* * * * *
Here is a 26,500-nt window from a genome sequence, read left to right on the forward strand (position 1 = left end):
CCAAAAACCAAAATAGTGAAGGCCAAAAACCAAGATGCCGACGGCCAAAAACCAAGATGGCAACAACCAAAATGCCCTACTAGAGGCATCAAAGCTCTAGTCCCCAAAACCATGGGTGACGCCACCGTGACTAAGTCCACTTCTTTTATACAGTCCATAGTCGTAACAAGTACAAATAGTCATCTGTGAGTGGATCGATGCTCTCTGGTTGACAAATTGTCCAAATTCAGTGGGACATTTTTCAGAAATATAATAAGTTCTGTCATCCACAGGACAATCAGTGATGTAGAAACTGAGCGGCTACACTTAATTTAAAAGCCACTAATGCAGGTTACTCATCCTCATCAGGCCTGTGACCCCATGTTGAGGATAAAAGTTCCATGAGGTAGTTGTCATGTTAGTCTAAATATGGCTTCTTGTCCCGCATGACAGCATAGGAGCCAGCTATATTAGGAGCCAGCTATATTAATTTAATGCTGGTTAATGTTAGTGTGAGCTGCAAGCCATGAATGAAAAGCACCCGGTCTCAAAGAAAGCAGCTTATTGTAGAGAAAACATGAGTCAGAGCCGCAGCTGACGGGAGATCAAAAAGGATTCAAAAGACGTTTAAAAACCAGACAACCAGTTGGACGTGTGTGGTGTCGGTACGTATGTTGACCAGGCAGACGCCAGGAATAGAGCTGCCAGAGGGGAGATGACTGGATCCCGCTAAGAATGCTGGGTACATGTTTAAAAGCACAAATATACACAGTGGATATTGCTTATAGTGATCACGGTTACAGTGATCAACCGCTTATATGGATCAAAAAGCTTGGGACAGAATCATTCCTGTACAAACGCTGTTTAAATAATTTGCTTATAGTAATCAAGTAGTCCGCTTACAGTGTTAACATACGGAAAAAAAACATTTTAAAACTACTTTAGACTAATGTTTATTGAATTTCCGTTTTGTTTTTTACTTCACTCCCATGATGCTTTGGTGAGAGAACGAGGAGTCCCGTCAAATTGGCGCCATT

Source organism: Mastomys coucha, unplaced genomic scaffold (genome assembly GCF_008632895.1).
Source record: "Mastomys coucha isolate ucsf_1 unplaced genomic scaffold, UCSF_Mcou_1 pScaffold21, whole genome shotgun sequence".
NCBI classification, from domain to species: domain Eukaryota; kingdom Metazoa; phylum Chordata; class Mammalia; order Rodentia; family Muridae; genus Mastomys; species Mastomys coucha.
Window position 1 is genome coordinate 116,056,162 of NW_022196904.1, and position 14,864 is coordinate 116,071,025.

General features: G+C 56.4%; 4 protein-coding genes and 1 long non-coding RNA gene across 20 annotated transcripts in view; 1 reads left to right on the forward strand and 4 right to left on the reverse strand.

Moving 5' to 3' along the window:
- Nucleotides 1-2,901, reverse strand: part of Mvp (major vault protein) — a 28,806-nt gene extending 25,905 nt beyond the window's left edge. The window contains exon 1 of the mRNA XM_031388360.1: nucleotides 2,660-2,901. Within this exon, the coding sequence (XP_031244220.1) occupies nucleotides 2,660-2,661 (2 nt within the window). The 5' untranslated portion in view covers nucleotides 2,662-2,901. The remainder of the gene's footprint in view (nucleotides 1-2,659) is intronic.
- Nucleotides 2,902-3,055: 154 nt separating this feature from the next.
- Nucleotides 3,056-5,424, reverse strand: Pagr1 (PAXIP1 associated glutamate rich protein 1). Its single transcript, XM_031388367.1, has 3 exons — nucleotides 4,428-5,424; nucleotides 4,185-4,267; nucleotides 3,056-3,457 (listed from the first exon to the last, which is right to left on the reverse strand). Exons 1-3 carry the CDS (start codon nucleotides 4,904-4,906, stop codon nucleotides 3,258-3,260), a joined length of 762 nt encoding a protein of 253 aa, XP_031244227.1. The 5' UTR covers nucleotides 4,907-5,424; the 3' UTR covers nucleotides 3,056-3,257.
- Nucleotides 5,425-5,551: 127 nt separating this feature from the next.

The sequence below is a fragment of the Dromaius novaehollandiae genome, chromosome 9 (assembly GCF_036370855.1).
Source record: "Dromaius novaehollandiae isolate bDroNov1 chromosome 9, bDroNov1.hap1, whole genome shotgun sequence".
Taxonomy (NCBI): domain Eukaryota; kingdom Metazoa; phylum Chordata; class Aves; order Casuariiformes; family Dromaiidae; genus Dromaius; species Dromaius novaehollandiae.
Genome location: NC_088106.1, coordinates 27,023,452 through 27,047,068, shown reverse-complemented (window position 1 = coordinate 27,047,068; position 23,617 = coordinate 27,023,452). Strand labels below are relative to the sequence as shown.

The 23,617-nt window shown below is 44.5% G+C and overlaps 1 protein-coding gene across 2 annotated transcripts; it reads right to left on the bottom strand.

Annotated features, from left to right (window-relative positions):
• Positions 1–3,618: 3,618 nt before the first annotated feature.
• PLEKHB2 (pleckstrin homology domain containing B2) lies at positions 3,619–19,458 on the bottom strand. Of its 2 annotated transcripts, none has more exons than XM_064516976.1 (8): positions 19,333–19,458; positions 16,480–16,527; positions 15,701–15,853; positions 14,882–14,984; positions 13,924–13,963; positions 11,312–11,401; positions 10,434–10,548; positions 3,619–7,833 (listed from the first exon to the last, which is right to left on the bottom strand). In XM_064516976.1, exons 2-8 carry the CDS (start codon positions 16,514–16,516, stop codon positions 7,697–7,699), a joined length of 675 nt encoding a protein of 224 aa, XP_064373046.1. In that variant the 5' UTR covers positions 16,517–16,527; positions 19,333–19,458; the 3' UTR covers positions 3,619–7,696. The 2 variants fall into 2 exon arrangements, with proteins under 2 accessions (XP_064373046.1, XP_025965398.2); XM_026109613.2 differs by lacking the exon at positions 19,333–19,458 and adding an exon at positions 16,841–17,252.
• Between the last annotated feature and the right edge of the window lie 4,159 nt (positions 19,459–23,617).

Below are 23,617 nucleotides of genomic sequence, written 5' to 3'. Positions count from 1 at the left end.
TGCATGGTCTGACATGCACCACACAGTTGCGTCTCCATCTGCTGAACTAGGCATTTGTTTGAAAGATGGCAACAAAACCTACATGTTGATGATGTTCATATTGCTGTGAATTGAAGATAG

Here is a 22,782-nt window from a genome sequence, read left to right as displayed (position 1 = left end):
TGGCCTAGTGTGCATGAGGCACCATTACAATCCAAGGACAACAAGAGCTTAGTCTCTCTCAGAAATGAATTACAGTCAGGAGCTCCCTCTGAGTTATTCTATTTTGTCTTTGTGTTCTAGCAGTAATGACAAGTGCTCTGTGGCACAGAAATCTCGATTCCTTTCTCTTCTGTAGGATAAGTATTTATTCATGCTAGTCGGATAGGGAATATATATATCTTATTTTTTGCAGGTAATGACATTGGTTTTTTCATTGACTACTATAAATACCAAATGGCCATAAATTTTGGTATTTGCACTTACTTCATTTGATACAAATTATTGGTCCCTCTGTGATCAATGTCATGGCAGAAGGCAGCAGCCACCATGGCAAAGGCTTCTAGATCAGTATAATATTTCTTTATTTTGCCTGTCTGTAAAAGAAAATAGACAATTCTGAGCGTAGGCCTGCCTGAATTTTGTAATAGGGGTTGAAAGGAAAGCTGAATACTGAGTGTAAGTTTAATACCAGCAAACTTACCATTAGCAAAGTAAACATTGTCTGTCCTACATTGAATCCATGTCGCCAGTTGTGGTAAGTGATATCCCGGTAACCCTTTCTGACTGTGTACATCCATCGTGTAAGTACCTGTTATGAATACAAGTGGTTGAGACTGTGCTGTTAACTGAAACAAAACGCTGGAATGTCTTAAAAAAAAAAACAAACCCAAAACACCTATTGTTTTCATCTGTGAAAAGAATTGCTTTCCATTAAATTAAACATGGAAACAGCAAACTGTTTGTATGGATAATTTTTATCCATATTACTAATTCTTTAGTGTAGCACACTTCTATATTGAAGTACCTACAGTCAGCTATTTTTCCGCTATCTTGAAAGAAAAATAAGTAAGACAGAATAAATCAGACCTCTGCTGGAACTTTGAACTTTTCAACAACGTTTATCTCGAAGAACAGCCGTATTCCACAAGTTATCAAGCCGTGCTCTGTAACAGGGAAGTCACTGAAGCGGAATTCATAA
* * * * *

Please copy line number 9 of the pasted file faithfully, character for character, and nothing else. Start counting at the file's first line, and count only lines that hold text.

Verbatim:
- Nucleotides 1-2,901, reverse strand: part of Mvp (major vault protein) — a 28,806-nt gene extending 25,905 nt beyond the window's left edge. The window contains exon 1 of the mRNA XM_031388360.1: nucleotides 2,660-2,901. Within this exon, the coding sequence (XP_031244220.1) occupies nucleotides 2,660-2,661 (2 nt within the window). The 5' untranslated portion in view covers nucleotides 2,662-2,901. The remainder of the gene's footprint in view (nucleotides 1-2,659) is intronic.